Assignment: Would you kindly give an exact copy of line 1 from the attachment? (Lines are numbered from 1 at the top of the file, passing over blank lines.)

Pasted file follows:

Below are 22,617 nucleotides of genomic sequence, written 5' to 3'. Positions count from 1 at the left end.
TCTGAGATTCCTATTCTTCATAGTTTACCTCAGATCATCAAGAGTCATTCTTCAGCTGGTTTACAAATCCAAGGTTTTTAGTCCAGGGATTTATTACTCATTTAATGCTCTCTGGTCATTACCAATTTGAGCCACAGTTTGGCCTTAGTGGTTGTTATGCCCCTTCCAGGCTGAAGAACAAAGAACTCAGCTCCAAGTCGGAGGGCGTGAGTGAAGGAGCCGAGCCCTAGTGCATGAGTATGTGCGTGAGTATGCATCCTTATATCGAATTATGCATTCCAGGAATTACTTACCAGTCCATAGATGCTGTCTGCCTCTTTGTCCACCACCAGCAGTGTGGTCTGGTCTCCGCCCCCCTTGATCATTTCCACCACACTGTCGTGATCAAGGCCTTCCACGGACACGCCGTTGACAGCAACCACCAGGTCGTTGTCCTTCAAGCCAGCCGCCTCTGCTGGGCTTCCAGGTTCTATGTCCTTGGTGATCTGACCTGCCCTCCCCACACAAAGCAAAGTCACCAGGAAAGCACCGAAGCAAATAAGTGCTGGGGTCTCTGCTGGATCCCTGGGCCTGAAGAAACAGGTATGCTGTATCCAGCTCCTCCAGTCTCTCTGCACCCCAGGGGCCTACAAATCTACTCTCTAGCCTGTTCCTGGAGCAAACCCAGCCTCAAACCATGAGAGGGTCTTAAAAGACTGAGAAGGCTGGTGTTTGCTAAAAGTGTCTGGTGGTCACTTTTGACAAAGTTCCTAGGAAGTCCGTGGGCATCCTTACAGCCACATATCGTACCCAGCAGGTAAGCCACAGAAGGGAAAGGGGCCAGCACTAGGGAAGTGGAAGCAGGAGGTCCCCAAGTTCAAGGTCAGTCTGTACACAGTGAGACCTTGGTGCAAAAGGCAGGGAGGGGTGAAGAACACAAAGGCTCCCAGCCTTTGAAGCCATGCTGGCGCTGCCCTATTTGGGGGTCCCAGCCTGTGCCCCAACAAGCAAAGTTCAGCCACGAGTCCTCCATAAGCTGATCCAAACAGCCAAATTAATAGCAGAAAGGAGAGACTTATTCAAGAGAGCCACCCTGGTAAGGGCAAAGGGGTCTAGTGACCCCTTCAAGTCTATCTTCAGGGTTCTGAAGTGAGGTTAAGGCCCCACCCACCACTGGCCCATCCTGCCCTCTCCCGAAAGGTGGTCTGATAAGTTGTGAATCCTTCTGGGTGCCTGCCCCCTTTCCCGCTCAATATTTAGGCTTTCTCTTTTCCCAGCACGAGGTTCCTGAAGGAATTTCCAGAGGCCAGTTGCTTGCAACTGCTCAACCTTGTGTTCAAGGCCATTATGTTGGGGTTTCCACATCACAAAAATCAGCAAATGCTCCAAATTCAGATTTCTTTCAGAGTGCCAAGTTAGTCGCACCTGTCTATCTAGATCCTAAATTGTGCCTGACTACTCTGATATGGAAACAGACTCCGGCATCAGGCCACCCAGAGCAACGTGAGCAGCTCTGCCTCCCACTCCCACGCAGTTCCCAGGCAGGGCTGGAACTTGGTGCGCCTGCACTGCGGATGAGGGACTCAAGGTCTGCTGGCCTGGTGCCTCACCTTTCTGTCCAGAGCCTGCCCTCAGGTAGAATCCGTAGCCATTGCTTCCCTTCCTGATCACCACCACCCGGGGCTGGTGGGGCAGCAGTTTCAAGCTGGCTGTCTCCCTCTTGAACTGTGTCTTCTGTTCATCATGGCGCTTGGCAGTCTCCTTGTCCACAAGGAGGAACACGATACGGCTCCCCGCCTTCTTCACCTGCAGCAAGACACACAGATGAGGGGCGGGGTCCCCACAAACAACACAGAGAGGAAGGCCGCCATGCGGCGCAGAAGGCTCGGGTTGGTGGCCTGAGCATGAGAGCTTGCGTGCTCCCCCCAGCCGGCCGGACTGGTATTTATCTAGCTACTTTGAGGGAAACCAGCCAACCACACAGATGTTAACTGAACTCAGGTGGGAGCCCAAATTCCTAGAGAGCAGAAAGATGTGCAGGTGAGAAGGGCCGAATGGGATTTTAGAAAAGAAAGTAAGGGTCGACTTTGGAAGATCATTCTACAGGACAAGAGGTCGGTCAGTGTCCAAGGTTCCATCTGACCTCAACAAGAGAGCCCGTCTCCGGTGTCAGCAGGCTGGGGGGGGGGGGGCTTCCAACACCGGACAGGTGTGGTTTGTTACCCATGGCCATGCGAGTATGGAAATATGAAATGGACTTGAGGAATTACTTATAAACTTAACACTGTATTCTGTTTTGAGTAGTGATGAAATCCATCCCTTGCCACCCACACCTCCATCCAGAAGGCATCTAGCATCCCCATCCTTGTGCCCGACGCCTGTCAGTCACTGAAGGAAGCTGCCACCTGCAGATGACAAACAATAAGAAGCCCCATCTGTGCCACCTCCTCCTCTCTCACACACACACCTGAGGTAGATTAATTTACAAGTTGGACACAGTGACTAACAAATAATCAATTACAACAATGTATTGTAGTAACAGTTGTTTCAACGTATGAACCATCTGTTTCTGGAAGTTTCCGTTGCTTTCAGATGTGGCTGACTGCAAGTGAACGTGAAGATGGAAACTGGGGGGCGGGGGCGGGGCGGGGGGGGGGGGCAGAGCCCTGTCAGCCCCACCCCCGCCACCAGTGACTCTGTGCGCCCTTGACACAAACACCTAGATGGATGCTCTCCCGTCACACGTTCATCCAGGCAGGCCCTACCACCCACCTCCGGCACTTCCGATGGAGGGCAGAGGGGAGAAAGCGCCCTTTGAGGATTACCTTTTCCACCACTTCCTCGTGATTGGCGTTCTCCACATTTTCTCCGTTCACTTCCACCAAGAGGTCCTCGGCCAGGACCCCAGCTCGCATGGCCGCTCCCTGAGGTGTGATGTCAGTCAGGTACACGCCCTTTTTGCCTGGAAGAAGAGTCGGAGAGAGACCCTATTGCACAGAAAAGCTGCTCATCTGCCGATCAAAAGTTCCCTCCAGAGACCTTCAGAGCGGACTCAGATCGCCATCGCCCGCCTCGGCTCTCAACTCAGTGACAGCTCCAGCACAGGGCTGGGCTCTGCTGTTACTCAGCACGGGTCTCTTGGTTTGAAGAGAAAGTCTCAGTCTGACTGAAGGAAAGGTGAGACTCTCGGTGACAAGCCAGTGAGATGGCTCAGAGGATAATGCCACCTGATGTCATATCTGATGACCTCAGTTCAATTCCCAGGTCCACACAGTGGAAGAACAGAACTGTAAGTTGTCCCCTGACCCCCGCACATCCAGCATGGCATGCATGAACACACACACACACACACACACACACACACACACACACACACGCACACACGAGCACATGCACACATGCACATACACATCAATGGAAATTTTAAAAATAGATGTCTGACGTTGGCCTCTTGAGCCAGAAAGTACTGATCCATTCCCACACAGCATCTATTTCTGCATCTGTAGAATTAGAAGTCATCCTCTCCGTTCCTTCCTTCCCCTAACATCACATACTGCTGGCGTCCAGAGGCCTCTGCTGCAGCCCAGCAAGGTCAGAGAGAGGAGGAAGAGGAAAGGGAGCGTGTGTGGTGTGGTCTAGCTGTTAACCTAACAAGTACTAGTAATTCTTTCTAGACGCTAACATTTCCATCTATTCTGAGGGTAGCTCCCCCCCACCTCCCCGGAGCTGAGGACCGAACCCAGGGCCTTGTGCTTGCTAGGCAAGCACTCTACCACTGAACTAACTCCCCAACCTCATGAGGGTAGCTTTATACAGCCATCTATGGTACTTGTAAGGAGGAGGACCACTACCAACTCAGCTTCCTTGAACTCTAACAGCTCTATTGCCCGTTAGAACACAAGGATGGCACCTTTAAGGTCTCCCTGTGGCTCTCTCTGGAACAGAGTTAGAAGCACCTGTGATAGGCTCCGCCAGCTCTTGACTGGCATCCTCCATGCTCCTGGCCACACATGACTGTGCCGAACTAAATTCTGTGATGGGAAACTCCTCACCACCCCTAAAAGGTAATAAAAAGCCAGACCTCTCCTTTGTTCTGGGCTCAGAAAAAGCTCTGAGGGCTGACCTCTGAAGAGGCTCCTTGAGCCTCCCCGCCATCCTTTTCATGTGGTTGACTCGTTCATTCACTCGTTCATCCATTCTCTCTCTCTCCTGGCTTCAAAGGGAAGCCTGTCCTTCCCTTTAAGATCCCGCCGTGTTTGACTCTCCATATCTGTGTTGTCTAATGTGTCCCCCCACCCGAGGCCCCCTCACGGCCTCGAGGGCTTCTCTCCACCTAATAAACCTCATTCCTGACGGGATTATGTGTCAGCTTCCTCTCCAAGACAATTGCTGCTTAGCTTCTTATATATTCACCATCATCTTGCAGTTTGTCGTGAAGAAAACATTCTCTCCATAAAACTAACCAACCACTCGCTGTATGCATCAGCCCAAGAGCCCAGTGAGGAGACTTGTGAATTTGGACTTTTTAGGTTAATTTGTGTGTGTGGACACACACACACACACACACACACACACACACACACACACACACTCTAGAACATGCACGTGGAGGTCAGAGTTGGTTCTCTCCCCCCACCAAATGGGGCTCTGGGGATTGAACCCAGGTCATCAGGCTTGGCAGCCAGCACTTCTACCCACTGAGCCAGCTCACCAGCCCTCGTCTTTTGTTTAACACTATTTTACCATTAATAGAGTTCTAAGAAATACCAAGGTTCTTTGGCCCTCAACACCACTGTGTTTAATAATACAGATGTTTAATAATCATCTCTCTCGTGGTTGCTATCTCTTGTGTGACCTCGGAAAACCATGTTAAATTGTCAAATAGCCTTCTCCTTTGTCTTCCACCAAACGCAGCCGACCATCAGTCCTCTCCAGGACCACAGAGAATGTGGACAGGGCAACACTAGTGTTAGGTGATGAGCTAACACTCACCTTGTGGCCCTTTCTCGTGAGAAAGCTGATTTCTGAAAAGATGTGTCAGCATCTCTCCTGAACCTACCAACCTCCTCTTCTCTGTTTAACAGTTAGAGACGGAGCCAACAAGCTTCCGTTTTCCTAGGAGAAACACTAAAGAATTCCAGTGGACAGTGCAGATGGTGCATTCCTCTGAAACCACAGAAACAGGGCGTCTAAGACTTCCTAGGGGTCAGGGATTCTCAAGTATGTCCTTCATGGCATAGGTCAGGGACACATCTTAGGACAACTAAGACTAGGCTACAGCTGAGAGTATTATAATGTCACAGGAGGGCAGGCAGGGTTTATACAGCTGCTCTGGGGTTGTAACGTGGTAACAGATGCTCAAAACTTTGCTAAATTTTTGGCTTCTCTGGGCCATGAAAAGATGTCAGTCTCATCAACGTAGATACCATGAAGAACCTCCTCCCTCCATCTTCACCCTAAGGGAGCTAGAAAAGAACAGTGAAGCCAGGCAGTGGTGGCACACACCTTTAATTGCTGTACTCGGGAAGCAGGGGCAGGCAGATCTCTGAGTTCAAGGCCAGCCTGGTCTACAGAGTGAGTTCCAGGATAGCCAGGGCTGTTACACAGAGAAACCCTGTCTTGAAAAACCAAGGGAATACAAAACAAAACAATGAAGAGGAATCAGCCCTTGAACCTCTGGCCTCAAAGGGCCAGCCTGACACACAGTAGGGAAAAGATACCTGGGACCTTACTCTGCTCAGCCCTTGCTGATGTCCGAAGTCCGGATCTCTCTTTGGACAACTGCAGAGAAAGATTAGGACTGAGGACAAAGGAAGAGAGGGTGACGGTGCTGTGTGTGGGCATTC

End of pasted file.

Below are 22,617 nucleotides of genomic sequence, written 5' to 3'. Positions count from 1 at the left end.